He believes part of that is simply down to the fact that they are new. “At Barclays, we built these things but we mostly used them by sitting bankers and advisors in a room and telling them what to do. We didn’t then have the capabilities to build anything into the CRM system as a suitability process. So I think for many there is still a bit of the, ‘Yes I can see there is an upside, but show me where and how it works first.'”

A way to differentiate
At a time when many aspects of wealth management have become commoditised and more homogenous in the industrialisation of the wealth experience, there is a case for arguing that new tools and approaches are a way for firms to differentiate the client experience and make client reporting stand out. How much of this is Davies seeing in the field?

"We see a very clear distinction between clients in the UK and clients outside the UK. In the UK, the route in is very often people are looking for more sophisticated solutions to regulatory and compliance issues so we start from the point of, ‘We can make your client and suitability system more behaviourally grounded and on top of that you get a bonus of better client engagement.’”

Davies said those making recommendations appreciate that it as a client engagement tool but sell it as a compliance tool because that’s the best case they can make to the firm at this point. "But in places like Singapore, it really is all about ‘How do I use technology to better engage with my clients?’” he said.

After 10 years at Barclays developing suitability tools and generally pushing behavioural science more into mainstream financial services, does Davies feel it has finally broken out of its academic constraints and is being seen as something beyond a concept for the majority of wealth managers?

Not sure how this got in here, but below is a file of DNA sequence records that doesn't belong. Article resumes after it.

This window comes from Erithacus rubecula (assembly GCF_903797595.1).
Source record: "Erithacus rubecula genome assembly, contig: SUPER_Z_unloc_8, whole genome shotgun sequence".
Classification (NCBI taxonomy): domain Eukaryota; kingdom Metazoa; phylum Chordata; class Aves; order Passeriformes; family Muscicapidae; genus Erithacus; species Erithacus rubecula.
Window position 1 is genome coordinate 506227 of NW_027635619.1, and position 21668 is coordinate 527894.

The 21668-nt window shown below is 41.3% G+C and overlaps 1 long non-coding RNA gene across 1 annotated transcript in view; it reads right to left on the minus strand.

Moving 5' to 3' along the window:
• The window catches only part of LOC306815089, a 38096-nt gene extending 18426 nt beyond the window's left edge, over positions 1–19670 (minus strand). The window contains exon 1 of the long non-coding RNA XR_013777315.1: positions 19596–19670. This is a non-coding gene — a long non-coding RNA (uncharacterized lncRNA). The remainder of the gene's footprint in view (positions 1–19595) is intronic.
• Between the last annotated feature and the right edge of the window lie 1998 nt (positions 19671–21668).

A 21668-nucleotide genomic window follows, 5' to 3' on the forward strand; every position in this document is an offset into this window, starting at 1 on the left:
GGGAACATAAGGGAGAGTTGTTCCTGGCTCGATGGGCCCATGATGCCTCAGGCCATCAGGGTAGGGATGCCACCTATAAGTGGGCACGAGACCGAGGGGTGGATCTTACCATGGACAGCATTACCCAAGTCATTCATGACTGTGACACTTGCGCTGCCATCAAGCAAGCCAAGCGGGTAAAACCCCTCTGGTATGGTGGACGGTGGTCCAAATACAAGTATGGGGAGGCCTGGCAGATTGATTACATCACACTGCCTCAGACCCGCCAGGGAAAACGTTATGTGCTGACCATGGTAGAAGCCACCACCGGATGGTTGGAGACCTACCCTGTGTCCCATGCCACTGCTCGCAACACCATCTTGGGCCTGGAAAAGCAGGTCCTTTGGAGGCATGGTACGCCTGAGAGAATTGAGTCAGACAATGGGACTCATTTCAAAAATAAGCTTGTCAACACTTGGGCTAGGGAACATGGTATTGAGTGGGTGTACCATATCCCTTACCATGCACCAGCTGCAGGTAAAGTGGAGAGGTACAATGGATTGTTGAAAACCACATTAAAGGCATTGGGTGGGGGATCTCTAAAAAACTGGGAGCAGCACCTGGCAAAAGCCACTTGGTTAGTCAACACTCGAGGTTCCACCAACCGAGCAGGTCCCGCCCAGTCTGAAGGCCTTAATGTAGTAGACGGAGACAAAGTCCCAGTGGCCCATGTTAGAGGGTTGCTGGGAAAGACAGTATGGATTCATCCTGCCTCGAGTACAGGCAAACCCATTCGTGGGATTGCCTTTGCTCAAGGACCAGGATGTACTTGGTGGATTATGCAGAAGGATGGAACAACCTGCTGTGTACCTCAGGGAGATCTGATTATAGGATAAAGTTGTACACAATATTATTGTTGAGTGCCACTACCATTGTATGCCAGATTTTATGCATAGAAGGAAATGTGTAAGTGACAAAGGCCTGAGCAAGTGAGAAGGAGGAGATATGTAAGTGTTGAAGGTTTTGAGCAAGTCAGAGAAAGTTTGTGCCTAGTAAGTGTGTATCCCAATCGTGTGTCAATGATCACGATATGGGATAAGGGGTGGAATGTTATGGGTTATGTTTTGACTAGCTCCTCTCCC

The comfort factor
"When you are in the people business, data stuff just feels a bit uncomfortable to relationship managers. Yes it has been conceptual; we pushed it quite far at Barclays, but it took us a long time to get there.” When the team first applied it at Barclays in 2006 to 2011, “We spent as much time convincing people internally as we did getting anything done,” he said. “There was a huge sales job to be done there.” He concedes that it has been a long period of maturation. "I would say we have gone beyond conceptual but we are still in the relative early foothills days.”

Analysing why the discipline hasn’t moved further faster, Davies reflects: "I think a lot of it is the human nature of the wealth business coupled with the prospect of changing any legacy systems. Also, because traditionally relationship managers and financial advisors are often the gateway to clients, there is resistance to anything that might disrupt that relationship, and it is inherently the conservative side of the financial services industry.”